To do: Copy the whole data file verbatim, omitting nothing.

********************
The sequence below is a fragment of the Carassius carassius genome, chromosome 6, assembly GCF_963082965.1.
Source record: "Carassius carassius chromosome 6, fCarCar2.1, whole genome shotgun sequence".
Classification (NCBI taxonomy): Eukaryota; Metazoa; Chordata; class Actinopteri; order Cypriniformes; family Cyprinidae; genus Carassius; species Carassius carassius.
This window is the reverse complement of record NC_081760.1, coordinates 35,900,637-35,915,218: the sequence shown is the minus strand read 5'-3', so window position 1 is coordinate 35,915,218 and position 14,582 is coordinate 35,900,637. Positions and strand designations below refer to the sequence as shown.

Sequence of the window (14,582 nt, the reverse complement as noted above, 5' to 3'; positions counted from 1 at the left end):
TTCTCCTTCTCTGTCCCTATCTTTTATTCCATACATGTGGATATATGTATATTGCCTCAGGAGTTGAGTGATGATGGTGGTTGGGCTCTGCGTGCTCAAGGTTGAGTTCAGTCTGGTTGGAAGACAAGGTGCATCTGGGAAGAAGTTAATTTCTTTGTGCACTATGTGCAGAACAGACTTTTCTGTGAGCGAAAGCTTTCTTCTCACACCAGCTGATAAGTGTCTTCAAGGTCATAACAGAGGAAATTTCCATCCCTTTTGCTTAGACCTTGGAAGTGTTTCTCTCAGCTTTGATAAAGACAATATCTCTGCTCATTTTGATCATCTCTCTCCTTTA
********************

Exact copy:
The sequence below is a fragment of the Carassius carassius genome, chromosome 6, assembly GCF_963082965.1.
Source record: "Carassius carassius chromosome 6, fCarCar2.1, whole genome shotgun sequence".
Classification (NCBI taxonomy): Eukaryota; Metazoa; Chordata; class Actinopteri; order Cypriniformes; family Cyprinidae; genus Carassius; species Carassius carassius.
This window is the reverse complement of record NC_081760.1, coordinates 35,900,637-35,915,218: the sequence shown is the minus strand read 5'-3', so window position 1 is coordinate 35,915,218 and position 14,582 is coordinate 35,900,637. Positions and strand designations below refer to the sequence as shown.

Sequence of the window (14,582 nt, the reverse complement as noted above, 5' to 3'; positions counted from 1 at the left end):
TTCTCCTTCTCTGTCCCTATCTTTTATTCCATACATGTGGATATATGTATATTGCCTCAGGAGTTGAGTGATGATGGTGGTTGGGCTCTGCGTGCTCAAGGTTGAGTTCAGTCTGGTTGGAAGACAAGGTGCATCTGGGAAGAAGTTAATTTCTTTGTGCACTATGTGCAGAACAGACTTTTCTGTGAGCGAAAGCTTTCTTCTCACACCAGCTGATAAGTGTCTTCAAGGTCATAACAGAGGAAATTTCCATCCCTTTTGCTTAGACCTTGGAAGTGTTTCTCTCAGCTTTGATAAAGACAATATCTCTGCTCATTTTGATCATCTCTCTCCTTTA